One yoga website seems to do little if any meaningful research before recommending classes or “styles” to potential yoga beginners.

At Yoga under “choosing a yoga style” “beginners” will find the “most common types” of yoga listed for their consideration includes “Swami Kriyananda,” “Swami Satchidananda” and “Yogi Bhajan.”

Sherry Roberts the editor of the site suggests, “Find a teacher that you can relate to and a style that furthers your own personal growth.”

However, these three teachers have all been historically referred to as “cult leaders.” And former students claimed their “yoga” was often a means of recruitment and basis for abuse.

Roberts writes, “Swami Kriyananda” (J. Donald Walters) “devoted 45 years of his life to studying the teachings of Parmahansa Yogananda.”

But she doesn’t mention that the Self-Realization Fellowship founded by Parmahansa Yogananda has disavowed Kriyananda.

Walters was also sued by the Fellowship for copyright infringement and lost. He certainly must have been busy “studying the teachings.” The swami paid $29,000 in damages.

More importantly Roberts fails to mention the plight of some of Walters former acolytes. Kriyananda lost a sexual abuse lawsuit filed by former students and was forced into bankruptcy.

Swami Satchidananda, now deceased, had his share of sex scandals. Former secretaries said he was more of a predator than a celibate. Many of his followers left in the 90s.

More recently a controversy arose regarding an Integral Yoga International (IYI) student in New York City who attended a 30-day retreat at “Yogaville,” the group’s retreat in Virginia.

That IYI student was only at the ashram for two weeks before marrying one of its “swamis she had never met,” who was old enough to be her father. She stayed on to become a devotee and “yoga teacher.”

Yogi Bhajan of 3HO is perhaps the most controversial figure listed by Roberts.

She says that his “practice is designed to awaken Kundalini energy.”

Well, if “Kundalini energy” means collecting cash and sex scandals, Bhajan certainly has conducted something of a “wake up call.”

The yogi makes money from businesses run by his yoga disciples, but was sued for “assault, battery, fraud and deceit.” He decided to settle out of court.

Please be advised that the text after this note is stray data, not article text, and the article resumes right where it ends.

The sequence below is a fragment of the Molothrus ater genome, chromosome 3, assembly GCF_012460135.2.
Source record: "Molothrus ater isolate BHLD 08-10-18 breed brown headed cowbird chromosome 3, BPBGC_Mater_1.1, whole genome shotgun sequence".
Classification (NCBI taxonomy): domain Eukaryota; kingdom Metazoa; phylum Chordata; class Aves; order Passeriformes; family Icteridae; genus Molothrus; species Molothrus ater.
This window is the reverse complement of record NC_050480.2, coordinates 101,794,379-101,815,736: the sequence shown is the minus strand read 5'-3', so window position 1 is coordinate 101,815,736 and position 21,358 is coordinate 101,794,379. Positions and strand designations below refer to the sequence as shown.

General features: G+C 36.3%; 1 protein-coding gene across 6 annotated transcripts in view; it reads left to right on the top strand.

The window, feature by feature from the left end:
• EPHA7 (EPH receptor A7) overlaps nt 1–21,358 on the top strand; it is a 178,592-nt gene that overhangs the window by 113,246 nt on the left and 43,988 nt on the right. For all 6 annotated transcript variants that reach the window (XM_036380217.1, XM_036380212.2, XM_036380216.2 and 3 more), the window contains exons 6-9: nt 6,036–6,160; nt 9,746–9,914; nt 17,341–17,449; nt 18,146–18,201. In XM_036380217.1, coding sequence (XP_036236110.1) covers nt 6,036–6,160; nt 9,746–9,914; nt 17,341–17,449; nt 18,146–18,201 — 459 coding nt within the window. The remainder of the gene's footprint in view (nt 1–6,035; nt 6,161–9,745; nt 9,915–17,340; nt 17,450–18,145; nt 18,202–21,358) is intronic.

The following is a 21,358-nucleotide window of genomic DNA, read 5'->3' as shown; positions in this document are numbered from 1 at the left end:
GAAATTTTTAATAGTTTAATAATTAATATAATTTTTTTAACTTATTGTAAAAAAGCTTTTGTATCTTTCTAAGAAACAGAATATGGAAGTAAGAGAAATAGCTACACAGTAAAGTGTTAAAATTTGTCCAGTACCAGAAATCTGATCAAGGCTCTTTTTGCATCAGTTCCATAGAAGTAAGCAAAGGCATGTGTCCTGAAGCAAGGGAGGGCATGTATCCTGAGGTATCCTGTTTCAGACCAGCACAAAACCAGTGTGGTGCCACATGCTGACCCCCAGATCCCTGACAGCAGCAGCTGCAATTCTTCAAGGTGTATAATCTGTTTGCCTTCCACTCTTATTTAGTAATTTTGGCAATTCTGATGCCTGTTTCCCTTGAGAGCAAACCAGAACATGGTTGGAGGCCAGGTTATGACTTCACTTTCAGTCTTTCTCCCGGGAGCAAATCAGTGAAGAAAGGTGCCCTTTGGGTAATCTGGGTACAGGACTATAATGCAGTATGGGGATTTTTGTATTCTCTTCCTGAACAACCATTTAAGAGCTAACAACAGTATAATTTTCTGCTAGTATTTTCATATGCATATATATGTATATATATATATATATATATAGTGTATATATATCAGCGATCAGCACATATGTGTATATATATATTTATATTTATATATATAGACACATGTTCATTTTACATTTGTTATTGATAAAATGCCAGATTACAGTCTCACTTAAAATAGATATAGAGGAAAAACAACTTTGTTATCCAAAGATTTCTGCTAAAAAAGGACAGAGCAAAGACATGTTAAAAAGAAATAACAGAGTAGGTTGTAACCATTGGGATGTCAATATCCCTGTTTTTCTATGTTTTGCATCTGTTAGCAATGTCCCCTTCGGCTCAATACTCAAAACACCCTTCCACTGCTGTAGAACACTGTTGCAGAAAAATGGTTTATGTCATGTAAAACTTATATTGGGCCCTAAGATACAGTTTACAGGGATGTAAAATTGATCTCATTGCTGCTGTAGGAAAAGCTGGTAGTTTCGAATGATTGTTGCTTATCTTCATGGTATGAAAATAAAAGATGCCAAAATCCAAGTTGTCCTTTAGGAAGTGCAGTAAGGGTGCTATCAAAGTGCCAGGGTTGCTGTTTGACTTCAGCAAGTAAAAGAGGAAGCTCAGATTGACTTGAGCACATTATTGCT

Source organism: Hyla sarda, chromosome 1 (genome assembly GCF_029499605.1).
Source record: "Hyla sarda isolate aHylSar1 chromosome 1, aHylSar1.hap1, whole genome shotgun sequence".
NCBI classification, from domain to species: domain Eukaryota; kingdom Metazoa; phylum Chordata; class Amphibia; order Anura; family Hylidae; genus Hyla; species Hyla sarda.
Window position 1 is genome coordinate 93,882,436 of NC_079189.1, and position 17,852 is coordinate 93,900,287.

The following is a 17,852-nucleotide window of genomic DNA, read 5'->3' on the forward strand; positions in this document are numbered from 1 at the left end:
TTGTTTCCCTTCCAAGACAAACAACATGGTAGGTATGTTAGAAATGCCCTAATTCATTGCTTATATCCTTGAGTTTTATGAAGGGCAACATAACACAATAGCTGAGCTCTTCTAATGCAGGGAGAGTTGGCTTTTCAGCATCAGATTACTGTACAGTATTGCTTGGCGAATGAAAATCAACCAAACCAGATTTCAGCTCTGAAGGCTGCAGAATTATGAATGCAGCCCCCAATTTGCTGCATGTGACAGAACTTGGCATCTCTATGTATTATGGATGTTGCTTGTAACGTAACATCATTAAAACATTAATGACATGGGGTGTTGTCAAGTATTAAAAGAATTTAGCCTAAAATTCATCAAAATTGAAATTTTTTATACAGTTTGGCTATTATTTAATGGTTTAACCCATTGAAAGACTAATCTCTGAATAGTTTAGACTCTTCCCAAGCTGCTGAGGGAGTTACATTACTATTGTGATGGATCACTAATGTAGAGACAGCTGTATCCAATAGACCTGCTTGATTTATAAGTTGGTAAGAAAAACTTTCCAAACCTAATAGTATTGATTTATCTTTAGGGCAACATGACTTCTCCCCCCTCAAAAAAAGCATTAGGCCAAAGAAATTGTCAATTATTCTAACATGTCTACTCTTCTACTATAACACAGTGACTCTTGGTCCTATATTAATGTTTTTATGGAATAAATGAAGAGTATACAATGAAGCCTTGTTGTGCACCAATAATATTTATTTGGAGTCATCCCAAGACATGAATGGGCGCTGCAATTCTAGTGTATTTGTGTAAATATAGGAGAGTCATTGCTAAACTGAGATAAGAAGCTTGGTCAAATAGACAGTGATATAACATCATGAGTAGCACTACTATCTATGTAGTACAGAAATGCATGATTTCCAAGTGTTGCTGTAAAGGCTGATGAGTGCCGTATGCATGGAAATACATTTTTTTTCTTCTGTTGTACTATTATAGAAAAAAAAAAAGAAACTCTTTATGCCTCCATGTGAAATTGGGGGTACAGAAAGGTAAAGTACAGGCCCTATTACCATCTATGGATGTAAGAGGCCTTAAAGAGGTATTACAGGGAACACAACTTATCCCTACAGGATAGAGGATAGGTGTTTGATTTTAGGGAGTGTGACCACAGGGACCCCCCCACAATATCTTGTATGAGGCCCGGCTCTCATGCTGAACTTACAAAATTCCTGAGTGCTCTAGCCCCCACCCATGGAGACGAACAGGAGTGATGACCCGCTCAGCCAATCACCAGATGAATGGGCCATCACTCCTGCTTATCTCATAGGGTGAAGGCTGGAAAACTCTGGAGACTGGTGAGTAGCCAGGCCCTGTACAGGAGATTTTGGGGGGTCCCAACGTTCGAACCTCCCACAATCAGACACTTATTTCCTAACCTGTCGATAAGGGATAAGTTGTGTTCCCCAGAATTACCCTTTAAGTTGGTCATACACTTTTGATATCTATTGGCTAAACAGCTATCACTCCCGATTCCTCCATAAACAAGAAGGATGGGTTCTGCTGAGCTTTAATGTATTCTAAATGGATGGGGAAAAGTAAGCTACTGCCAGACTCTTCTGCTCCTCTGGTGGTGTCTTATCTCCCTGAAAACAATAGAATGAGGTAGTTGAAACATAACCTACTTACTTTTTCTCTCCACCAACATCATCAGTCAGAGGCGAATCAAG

One of Bhajan’s top leaders and yoga enthusiasts was busted for smuggling guns and marijuana and then sentenced to prison.

Did this “style” somehow “awaken” criminal “energy”?

Ms. Roberts doesn’t appear to do much research before listing “yoga” teachers?

Hopefully, visitors to her website will do some cursory checking before becoming involved with some of the groups listed. Some yoga students say these “common types” are simply “cults.”

Once Christy Turlington appeared to be primarily concerned with her modeling career, but now it seems the “Supermodel” has become increasingly focused on other pursuits—such as her practice of yoga.

In her new book “Living Yoga: Creating a Life Practice” Turlington touts her yoga lifestyle. She has also launched a yoga clothing line.

The message seems to be—if want to look like Christy, do yoga like Christy. And for a nation increasingly inhabited by overweight people, the United States seems posed to embrace such advice.

However, there is more to Turlington’s book than just that.

Most Americans who initially become involved in yoga simply want to get in shape. But Turlington’s book isn’t just about healthy exercise; it’s also concerned with reshaping your mind or consciousness. And the fashion diva’s thinking seems to have been influenced by some pretty controversial “gurus.”

Christy Turlington’s personal odyssey in yoga apparently has included a few groups called “cults.”

The Supermodel cites 3HO, “Siddha Meditation” and “Integral Yoga International” (IYI) positively within “Living Yoga.” However, these three groups share more than the practice of yoga in common. All three have been called “cults” and have a history of abuse claims made by former members, which has included sexual exploitation.

“Yogi Bhajan” who founded and still leads 3HO, settled a lawsuit with a former secretary rather than go to court over her abuse claims. Supposedly celibate “Swami Satchidananda,” the now deceased creator of IYI, weathered a sex scandal in the early 90s. And some of Siddha’s late leader Muktananda’s former disciples also reported that he sexually abused them.